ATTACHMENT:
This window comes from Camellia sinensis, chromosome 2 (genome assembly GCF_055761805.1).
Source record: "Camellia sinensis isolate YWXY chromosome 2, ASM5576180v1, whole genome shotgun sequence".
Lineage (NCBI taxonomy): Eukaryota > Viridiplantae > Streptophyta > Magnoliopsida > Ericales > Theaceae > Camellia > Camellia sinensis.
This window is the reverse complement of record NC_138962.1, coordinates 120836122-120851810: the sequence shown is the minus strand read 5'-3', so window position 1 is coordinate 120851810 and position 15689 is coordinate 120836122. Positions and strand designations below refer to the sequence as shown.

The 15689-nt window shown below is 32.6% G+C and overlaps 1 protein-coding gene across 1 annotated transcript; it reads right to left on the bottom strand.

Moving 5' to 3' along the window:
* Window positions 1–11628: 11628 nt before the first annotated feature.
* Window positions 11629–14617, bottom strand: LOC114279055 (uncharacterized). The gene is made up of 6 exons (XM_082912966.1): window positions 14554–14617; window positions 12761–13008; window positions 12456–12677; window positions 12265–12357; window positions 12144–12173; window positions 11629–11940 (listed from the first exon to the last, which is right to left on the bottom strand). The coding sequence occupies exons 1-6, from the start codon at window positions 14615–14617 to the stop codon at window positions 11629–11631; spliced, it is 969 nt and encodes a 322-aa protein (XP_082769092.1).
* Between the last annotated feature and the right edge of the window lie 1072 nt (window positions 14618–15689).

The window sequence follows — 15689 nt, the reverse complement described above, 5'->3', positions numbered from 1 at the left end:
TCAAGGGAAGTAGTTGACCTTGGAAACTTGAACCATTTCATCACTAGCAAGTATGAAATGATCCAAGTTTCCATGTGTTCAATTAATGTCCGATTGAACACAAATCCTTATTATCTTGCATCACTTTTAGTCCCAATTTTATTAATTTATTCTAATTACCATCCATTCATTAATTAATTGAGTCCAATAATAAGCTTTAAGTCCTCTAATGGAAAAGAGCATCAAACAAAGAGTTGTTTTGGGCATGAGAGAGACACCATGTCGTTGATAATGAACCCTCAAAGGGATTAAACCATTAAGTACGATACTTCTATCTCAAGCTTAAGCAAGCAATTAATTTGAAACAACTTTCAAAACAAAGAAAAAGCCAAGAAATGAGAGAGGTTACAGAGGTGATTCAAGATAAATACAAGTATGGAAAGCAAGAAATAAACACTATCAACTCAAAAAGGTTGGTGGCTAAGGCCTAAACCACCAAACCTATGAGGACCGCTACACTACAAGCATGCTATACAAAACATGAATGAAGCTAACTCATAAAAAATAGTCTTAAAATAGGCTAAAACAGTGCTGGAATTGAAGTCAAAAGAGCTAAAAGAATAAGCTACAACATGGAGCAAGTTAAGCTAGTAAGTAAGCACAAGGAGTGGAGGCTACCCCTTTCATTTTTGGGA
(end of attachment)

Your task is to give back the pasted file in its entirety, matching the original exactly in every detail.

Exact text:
This window comes from Camellia sinensis, chromosome 2 (genome assembly GCF_055761805.1).
Source record: "Camellia sinensis isolate YWXY chromosome 2, ASM5576180v1, whole genome shotgun sequence".
Lineage (NCBI taxonomy): Eukaryota > Viridiplantae > Streptophyta > Magnoliopsida > Ericales > Theaceae > Camellia > Camellia sinensis.
This window is the reverse complement of record NC_138962.1, coordinates 120836122-120851810: the sequence shown is the minus strand read 5'-3', so window position 1 is coordinate 120851810 and position 15689 is coordinate 120836122. Positions and strand designations below refer to the sequence as shown.

The 15689-nt window shown below is 32.6% G+C and overlaps 1 protein-coding gene across 1 annotated transcript; it reads right to left on the bottom strand.

Moving 5' to 3' along the window:
* Window positions 1–11628: 11628 nt before the first annotated feature.
* Window positions 11629–14617, bottom strand: LOC114279055 (uncharacterized). The gene is made up of 6 exons (XM_082912966.1): window positions 14554–14617; window positions 12761–13008; window positions 12456–12677; window positions 12265–12357; window positions 12144–12173; window positions 11629–11940 (listed from the first exon to the last, which is right to left on the bottom strand). The coding sequence occupies exons 1-6, from the start codon at window positions 14615–14617 to the stop codon at window positions 11629–11631; spliced, it is 969 nt and encodes a 322-aa protein (XP_082769092.1).
* Between the last annotated feature and the right edge of the window lie 1072 nt (window positions 14618–15689).

The window sequence follows — 15689 nt, the reverse complement described above, 5'->3', positions numbered from 1 at the left end:
TCAAGGGAAGTAGTTGACCTTGGAAACTTGAACCATTTCATCACTAGCAAGTATGAAATGATCCAAGTTTCCATGTGTTCAATTAATGTCCGATTGAACACAAATCCTTATTATCTTGCATCACTTTTAGTCCCAATTTTATTAATTTATTCTAATTACCATCCATTCATTAATTAATTGAGTCCAATAATAAGCTTTAAGTCCTCTAATGGAAAAGAGCATCAAACAAAGAGTTGTTTTGGGCATGAGAGAGACACCATGTCGTTGATAATGAACCCTCAAAGGGATTAAACCATTAAGTACGATACTTCTATCTCAAGCTTAAGCAAGCAATTAATTTGAAACAACTTTCAAAACAAAGAAAAAGCCAAGAAATGAGAGAGGTTACAGAGGTGATTCAAGATAAATACAAGTATGGAAAGCAAGAAATAAACACTATCAACTCAAAAAGGTTGGTGGCTAAGGCCTAAACCACCAAACCTATGAGGACCGCTACACTACAAGCATGCTATACAAAACATGAATGAAGCTAACTCATAAAAAATAGTCTTAAAATAGGCTAAAACAGTGCTGGAATTGAAGTCAAAAGAGCTAAAAGAATAAGCTACAACATGGAGCAAGTTAAGCTAGTAAGTAAGCACAAGGAGTGGAGGCTACCCCTTTCATTTTTGGGA